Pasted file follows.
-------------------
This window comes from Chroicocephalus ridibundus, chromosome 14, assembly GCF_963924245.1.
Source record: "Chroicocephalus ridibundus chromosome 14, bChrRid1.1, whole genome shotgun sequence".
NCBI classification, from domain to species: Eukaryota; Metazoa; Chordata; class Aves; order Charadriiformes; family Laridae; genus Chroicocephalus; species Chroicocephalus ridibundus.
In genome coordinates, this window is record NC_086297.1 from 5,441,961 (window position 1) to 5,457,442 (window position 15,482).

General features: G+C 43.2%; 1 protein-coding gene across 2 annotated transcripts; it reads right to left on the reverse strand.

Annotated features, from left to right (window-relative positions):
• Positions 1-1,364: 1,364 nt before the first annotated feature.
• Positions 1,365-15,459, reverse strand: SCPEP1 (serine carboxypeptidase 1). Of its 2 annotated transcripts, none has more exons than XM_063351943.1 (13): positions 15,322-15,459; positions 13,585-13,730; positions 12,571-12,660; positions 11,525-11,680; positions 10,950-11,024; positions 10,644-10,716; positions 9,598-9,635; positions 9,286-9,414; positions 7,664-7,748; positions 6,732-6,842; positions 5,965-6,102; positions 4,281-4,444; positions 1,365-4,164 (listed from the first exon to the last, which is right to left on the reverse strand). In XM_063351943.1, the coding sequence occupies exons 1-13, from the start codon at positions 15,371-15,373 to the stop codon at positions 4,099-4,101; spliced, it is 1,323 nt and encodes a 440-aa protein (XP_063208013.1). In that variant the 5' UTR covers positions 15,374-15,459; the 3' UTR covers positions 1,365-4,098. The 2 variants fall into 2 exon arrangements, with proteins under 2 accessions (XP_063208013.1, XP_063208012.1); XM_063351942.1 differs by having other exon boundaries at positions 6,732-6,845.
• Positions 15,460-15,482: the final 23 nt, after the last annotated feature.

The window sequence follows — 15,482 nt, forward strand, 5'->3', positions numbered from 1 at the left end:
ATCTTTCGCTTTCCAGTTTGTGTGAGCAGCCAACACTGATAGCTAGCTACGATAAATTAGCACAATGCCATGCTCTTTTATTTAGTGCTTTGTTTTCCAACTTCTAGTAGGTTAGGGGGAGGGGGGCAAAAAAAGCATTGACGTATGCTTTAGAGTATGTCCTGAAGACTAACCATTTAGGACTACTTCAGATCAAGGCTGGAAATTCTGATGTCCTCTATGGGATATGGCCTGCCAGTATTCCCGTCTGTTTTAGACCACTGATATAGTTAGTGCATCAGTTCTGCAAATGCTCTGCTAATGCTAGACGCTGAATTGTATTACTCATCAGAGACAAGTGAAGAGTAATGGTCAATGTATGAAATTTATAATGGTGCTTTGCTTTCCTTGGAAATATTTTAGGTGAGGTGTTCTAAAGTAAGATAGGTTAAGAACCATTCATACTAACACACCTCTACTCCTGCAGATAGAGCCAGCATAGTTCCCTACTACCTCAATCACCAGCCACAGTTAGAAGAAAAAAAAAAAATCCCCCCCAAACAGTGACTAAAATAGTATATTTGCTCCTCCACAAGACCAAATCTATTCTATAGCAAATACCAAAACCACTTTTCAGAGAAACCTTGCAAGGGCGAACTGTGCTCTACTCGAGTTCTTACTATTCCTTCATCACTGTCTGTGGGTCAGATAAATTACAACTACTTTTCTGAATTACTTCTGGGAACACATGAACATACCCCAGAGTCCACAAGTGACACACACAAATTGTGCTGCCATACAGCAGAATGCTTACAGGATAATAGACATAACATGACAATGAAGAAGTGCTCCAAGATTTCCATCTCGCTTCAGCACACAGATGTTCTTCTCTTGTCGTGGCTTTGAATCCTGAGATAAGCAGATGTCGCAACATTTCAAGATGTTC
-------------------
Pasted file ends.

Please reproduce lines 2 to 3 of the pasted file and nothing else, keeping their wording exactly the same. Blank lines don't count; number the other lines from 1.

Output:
Source record: "Chroicocephalus ridibundus chromosome 14, bChrRid1.1, whole genome shotgun sequence".
NCBI classification, from domain to species: Eukaryota; Metazoa; Chordata; class Aves; order Charadriiformes; family Laridae; genus Chroicocephalus; species Chroicocephalus ridibundus.